Submitted manuscripts should not have been published previously, nor be under consideration for publication elsewhere (except conference proceedings papers). All manuscripts are thoroughly refereed through a single-blind peer-review process. A guide for authors and other relevant information for submission of manuscripts is available on the Instructions for Authors page. Processes is an international peer-reviewed open access monthly journal published by MDPI.

Please visit the Instructions for Authors page before submitting a manuscript. The Article Processing Charge (APC) for publication in this open access journal is 2400 CHF (Swiss Francs). Submitted papers should be well formatted and use good English. Authors may use MDPI's English editing service prior to publication or during author revisions.

Keywords

  • electrocatalysis
  • photocatalysis
  • photoelectrocatalysis
  • advanced oxidation process
  • energy system
  • environmental functional materials
  • emerging contaminants
  • degradation technologies

Published Papers (1 paper)

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Research

17 pages, 8170 KiB  
Article
Synthesis of Integrated Material with Activation and Oxidation Functions by Mechanical Milling of Activated Carbon and Persulfate for Enhanced Tetracycline Degradation over Non-Radical Mechanism
by Peng Tan, Nuo Meng, Xuxin Cao, Xiguo Zhang, Yuanyuan Huang, Tielong Li and Wei Wang
Processes 2024, 12(4), 672; https://doi.org/10.3390/pr12040672 - 27 Mar 2024
Viewed by 707
Abstract
As an alternative to the traditional advanced oxidation process of adding potassium persulfate (PS) and its activator to the solution separately, in this study, M(AC-PS), an integrated activator and catalyst, was synthesized by vacuum ball milling of PS and activated carbon (AC) to [...] Read more.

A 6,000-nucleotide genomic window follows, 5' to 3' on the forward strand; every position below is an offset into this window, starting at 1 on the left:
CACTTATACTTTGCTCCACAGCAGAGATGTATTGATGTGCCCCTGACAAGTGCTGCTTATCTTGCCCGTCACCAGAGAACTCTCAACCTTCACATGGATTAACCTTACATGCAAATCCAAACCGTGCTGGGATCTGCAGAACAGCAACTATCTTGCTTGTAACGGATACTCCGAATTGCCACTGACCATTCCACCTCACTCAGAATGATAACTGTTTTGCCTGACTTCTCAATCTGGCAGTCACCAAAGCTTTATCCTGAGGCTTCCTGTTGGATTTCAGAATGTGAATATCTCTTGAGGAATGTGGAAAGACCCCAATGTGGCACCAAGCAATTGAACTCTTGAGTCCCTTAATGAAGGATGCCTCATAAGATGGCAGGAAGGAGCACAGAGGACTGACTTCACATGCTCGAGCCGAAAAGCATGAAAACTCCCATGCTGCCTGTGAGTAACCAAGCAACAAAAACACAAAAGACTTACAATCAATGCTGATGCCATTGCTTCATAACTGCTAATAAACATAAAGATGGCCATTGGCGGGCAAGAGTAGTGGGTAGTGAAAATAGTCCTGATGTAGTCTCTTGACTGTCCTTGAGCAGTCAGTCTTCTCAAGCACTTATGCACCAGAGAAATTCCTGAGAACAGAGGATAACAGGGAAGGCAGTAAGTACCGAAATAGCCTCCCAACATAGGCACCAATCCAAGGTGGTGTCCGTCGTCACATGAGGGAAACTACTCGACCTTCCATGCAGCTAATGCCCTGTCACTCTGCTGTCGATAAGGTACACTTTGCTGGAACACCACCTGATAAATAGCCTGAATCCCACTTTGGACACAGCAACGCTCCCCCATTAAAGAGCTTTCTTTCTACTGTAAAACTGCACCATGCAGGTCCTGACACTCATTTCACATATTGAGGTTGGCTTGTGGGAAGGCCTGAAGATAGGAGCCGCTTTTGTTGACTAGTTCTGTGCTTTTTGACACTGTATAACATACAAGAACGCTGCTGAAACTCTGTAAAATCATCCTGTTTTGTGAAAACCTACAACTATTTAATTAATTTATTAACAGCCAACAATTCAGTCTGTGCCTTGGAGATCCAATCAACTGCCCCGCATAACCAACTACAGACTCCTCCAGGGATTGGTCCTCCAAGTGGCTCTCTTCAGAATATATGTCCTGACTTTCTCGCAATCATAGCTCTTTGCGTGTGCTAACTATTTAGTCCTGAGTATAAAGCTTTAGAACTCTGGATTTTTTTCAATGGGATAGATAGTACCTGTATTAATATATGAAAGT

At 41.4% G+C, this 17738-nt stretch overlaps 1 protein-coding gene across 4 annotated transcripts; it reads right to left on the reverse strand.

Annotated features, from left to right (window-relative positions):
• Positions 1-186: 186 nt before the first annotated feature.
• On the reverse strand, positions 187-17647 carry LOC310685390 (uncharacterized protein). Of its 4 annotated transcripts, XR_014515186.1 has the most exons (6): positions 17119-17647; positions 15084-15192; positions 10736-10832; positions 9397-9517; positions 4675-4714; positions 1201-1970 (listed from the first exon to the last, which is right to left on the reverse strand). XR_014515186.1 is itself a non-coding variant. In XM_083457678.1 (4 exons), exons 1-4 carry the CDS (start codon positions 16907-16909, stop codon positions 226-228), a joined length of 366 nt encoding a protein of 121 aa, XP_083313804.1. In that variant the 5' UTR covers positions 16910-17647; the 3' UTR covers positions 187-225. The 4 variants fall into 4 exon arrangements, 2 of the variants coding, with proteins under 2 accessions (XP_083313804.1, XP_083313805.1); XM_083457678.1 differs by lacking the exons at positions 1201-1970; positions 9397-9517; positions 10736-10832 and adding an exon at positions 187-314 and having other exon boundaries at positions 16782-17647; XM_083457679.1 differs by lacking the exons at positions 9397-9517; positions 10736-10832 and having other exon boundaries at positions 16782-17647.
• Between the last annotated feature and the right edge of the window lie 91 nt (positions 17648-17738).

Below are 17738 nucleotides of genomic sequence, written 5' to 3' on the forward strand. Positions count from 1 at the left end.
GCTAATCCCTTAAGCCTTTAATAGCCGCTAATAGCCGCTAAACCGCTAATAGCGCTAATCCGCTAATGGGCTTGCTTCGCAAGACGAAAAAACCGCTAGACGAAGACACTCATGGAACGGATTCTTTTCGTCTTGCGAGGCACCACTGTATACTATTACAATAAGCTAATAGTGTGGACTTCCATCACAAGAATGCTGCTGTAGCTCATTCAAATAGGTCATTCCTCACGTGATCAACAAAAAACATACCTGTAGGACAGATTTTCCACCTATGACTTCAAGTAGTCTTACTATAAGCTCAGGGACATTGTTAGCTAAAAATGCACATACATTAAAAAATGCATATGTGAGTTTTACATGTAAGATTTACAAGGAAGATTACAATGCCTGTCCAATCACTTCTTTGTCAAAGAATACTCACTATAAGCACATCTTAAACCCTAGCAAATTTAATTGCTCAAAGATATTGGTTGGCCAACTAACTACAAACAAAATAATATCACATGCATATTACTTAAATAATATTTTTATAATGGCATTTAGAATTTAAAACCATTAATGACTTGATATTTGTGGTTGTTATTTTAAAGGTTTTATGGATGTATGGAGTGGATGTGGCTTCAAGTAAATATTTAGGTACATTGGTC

As an alternative to the traditional advanced oxidation process of adding potassium persulfate (PS) and its activator to the solution separately, in this study, M(AC-PS), an integrated activator and catalyst, was synthesized by vacuum ball milling of PS and activated carbon (AC) to improve the PS’s utilization efficiency. The joint mechanical milling caused a change in the preferentially exposed crystal surface of the PS and the generation of more π-π* structures on the AC, leading to successful and stable connection of the PS onto the surface of the AC. Within 40 min, the M(AC-PS) achieved a degradation rate of 97.3% for tetracycline (TC, 20 mg/L), while the mixed system where AC and PS were separately ball milled achieved only a 53.1% removal of TC. Reactive oxygen species and electrochemical tests showed that M(AC-PS) mainly oxidized TC through non-free radical mechanisms. In M(AC-PS), AC provided oxygen-containing functional groups (e.g., C=O) to activate the PS and electron holes as an electron transfer medium, generating 1O2 and promoting electron donation from the TC to enhance the oxidation of the TC. Almost no catalytic components were detected in the solution, indicating that the obtained solid composite material avoids the limitations of solid–liquid interface contact and mass transfer, and then improves the efficiency of activation and catalysis. This study presents a simple and feasible method for obtaining efficient and convenient material for the advanced oxidation treatment of wastewater. Full article